The so-called "Great Sphinx of Giza," at the edge of the ancient necropolis of Saqqara, dates from the Fourth Dynasty of Egypt (2,790 to 2,190 BC) and is a fine example of Egyptian sculpture. Although the name "Great Sphinx" is somewhat misleading because the statue is actually rather small at 12 meters (39 feet) high, the lion-man sculpture is actually among the oldest statues in Egypt and is part of a unique form of art known as the "Sphinx. Other ancient Egyptian buildings in the necropolis include some very important tombs and small pyramids, including those of Thutmose III, Akhenaton and Tutankhamun. Access to the ancient site is by tour (Egyptian English-language guided tour) organized by most hotels and tour agencies in Cairo.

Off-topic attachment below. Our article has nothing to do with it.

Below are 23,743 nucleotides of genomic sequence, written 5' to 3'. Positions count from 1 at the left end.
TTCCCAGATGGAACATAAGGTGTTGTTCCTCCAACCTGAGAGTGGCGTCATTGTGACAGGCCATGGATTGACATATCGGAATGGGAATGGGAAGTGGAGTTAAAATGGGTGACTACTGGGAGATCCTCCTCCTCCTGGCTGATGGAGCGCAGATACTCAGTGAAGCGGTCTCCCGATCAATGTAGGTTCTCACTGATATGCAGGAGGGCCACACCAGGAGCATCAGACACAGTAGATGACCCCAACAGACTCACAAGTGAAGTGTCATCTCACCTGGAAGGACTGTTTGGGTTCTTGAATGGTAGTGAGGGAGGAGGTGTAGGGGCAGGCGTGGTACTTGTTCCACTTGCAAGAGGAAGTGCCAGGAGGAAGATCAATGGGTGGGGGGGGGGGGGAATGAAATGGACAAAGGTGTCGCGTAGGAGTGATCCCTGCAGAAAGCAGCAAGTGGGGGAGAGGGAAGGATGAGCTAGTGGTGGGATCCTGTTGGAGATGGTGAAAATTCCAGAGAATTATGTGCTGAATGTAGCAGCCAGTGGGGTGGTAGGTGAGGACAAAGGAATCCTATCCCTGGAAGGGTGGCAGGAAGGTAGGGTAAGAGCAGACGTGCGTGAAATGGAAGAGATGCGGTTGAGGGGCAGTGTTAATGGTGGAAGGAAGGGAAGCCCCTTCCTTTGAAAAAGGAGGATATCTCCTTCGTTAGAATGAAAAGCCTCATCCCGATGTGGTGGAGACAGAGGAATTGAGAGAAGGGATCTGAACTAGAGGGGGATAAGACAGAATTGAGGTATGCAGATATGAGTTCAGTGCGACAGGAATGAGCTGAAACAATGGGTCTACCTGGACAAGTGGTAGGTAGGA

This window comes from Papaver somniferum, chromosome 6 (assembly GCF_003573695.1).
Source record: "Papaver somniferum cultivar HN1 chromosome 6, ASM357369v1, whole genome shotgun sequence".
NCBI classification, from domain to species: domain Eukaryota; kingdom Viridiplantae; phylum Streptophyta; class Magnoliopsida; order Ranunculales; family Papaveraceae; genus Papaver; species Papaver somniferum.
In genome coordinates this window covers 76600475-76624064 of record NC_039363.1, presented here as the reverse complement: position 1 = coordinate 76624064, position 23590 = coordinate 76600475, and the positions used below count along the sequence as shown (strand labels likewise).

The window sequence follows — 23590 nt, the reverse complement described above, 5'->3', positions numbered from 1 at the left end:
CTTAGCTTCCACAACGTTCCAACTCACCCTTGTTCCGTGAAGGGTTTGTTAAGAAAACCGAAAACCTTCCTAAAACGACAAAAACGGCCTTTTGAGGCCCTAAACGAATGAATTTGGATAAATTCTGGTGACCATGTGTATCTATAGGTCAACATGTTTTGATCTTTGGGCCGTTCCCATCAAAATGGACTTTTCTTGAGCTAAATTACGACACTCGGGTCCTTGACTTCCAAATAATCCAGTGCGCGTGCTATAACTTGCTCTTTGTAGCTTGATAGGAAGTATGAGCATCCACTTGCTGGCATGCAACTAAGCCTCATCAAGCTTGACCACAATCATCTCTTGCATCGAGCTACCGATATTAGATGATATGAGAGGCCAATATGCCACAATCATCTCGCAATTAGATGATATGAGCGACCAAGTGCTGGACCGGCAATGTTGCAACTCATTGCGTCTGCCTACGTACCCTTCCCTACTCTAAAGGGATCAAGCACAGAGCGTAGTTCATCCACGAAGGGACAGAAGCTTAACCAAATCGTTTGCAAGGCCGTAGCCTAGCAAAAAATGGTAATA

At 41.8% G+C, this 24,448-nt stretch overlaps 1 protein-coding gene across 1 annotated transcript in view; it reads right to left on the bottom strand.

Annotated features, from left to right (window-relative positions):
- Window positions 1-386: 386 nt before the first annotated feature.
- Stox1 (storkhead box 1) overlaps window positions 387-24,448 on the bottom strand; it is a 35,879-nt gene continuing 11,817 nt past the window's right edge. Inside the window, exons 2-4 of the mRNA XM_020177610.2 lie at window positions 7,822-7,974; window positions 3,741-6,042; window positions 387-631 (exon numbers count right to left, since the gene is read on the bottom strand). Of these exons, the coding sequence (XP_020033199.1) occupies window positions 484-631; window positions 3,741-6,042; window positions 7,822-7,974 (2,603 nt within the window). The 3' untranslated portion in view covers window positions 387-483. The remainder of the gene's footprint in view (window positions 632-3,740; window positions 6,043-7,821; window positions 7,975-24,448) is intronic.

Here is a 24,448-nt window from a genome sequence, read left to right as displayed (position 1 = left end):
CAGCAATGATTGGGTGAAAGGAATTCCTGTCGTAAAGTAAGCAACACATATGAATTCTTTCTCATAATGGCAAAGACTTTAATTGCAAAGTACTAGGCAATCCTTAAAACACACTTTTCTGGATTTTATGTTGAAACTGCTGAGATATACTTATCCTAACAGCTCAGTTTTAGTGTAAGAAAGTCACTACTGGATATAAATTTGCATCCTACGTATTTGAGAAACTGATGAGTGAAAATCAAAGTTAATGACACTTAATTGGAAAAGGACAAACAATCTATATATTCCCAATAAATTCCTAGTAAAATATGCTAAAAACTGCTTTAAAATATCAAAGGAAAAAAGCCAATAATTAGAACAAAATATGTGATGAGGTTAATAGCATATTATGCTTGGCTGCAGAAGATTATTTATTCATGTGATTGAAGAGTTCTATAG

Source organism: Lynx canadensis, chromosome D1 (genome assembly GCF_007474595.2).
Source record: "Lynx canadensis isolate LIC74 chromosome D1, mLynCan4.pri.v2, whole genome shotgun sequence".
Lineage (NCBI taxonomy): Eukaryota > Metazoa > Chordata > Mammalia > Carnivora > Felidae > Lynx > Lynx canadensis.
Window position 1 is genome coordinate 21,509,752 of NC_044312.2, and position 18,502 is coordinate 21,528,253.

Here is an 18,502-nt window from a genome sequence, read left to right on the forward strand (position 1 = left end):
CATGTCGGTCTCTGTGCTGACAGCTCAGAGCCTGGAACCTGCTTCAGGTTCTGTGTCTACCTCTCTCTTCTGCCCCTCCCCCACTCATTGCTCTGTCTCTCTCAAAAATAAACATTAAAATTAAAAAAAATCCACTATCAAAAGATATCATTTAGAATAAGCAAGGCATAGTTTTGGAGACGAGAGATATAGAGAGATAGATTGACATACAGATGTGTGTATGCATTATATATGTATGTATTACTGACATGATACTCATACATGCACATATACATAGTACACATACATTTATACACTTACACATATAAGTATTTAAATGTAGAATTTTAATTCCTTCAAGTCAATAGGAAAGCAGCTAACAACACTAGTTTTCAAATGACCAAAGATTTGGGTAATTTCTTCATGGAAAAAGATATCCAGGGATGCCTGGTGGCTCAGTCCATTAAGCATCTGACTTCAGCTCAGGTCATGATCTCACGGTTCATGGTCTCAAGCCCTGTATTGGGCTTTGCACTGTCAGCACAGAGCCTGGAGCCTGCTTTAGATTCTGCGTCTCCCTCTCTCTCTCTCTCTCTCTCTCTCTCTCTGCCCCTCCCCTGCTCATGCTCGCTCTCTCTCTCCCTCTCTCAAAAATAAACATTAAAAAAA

Coptic Cairo

Coptic Cairo is the old Arab part of the city. For centuries it was the economic and religious center of Egypt, a close trading partner of Venice. The many mosques are characterized by their highly elaborate faรงades, which usually include a portico or two at the top of the main portal. The Minareum in this district is a six-thousand-year-old cenotaph and funerary monument built around 1400 BC.

Museum of Islamic Art

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Museum of Islamic Art, Cairo: en.wikipedia.org